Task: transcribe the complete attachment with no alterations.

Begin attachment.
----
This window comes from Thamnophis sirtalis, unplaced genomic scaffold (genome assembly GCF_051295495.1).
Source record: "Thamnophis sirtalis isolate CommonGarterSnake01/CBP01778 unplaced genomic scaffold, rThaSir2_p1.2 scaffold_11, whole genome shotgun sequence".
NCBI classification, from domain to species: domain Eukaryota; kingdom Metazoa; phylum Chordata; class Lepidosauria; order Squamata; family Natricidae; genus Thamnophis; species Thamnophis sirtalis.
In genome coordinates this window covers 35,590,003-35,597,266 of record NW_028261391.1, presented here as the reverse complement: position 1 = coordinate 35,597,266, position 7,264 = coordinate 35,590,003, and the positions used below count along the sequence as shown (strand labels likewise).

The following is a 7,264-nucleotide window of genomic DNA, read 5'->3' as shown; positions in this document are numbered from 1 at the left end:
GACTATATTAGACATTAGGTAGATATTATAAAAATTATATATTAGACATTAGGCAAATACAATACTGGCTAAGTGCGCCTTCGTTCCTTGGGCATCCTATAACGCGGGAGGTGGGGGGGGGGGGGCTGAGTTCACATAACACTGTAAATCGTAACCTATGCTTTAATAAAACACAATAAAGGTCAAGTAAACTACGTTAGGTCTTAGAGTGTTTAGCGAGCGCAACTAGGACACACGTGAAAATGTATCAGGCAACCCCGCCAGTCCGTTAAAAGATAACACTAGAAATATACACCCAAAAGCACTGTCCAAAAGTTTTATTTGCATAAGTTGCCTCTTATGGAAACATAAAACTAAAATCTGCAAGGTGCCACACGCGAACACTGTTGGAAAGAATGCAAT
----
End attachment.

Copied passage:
This window comes from Thamnophis sirtalis, unplaced genomic scaffold (genome assembly GCF_051295495.1).
Source record: "Thamnophis sirtalis isolate CommonGarterSnake01/CBP01778 unplaced genomic scaffold, rThaSir2_p1.2 scaffold_11, whole genome shotgun sequence".
NCBI classification, from domain to species: domain Eukaryota; kingdom Metazoa; phylum Chordata; class Lepidosauria; order Squamata; family Natricidae; genus Thamnophis; species Thamnophis sirtalis.
In genome coordinates this window covers 35,590,003-35,597,266 of record NW_028261391.1, presented here as the reverse complement: position 1 = coordinate 35,597,266, position 7,264 = coordinate 35,590,003, and the positions used below count along the sequence as shown (strand labels likewise).

The following is a 7,264-nucleotide window of genomic DNA, read 5'->3' as shown; positions in this document are numbered from 1 at the left end:
GACTATATTAGACATTAGGTAGATATTATAAAAATTATATATTAGACATTAGGCAAATACAATACTGGCTAAGTGCGCCTTCGTTCCTTGGGCATCCTATAACGCGGGAGGTGGGGGGGGGGGGGCTGAGTTCACATAACACTGTAAATCGTAACCTATGCTTTAATAAAACACAATAAAGGTCAAGTAAACTACGTTAGGTCTTAGAGTGTTTAGCGAGCGCAACTAGGACACACGTGAAAATGTATCAGGCAACCCCGCCAGTCCGTTAAAAGATAACACTAGAAATATACACCCAAAAGCACTGTCCAAAAGTTTTATTTGCATAAGTTGCCTCTTATGGAAACATAAAACTAAAATCTGCAAGGTGCCACACGCGAACACTGTTGGAAAGAATGCAAT